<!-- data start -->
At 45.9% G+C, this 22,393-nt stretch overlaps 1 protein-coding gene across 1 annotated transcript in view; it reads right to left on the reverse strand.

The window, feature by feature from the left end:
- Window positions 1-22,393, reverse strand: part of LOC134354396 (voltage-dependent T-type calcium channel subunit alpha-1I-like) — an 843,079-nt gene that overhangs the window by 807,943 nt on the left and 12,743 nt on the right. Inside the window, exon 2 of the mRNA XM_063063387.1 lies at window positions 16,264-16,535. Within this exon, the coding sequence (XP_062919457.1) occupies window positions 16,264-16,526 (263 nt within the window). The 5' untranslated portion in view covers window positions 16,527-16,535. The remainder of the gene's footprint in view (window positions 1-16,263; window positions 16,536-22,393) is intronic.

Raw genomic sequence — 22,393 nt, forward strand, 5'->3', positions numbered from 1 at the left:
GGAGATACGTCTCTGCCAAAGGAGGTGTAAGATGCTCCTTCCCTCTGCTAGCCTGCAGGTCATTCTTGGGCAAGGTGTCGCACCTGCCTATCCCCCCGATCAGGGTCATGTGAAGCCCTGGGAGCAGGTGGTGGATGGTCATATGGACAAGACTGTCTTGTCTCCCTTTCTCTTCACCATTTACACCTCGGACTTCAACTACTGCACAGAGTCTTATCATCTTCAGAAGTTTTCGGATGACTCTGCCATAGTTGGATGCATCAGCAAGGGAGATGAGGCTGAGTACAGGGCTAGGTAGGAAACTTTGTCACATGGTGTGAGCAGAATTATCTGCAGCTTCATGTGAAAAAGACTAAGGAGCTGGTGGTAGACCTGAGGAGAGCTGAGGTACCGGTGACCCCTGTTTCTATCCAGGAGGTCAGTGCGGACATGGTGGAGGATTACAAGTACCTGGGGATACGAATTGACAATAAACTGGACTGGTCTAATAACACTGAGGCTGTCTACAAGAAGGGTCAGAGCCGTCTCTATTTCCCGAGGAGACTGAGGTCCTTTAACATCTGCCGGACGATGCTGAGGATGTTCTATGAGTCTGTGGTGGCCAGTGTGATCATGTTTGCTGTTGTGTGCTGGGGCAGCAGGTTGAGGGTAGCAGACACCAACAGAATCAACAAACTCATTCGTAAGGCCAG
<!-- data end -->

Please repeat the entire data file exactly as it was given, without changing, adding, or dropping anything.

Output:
At 45.9% G+C, this 22,393-nt stretch overlaps 1 protein-coding gene across 1 annotated transcript in view; it reads right to left on the reverse strand.

The window, feature by feature from the left end:
- Window positions 1-22,393, reverse strand: part of LOC134354396 (voltage-dependent T-type calcium channel subunit alpha-1I-like) — an 843,079-nt gene that overhangs the window by 807,943 nt on the left and 12,743 nt on the right. Inside the window, exon 2 of the mRNA XM_063063387.1 lies at window positions 16,264-16,535. Within this exon, the coding sequence (XP_062919457.1) occupies window positions 16,264-16,526 (263 nt within the window). The 5' untranslated portion in view covers window positions 16,527-16,535. The remainder of the gene's footprint in view (window positions 1-16,263; window positions 16,536-22,393) is intronic.

Raw genomic sequence — 22,393 nt, forward strand, 5'->3', positions numbered from 1 at the left:
GGAGATACGTCTCTGCCAAAGGAGGTGTAAGATGCTCCTTCCCTCTGCTAGCCTGCAGGTCATTCTTGGGCAAGGTGTCGCACCTGCCTATCCCCCCGATCAGGGTCATGTGAAGCCCTGGGAGCAGGTGGTGGATGGTCATATGGACAAGACTGTCTTGTCTCCCTTTCTCTTCACCATTTACACCTCGGACTTCAACTACTGCACAGAGTCTTATCATCTTCAGAAGTTTTCGGATGACTCTGCCATAGTTGGATGCATCAGCAAGGGAGATGAGGCTGAGTACAGGGCTAGGTAGGAAACTTTGTCACATGGTGTGAGCAGAATTATCTGCAGCTTCATGTGAAAAAGACTAAGGAGCTGGTGGTAGACCTGAGGAGAGCTGAGGTACCGGTGACCCCTGTTTCTATCCAGGAGGTCAGTGCGGACATGGTGGAGGATTACAAGTACCTGGGGATACGAATTGACAATAAACTGGACTGGTCTAATAACACTGAGGCTGTCTACAAGAAGGGTCAGAGCCGTCTCTATTTCCCGAGGAGACTGAGGTCCTTTAACATCTGCCGGACGATGCTGAGGATGTTCTATGAGTCTGTGGTGGCCAGTGTGATCATGTTTGCTGTTGTGTGCTGGGGCAGCAGGTTGAGGGTAGCAGACACCAACAGAATCAACAAACTCATTCGTAAGGCCAG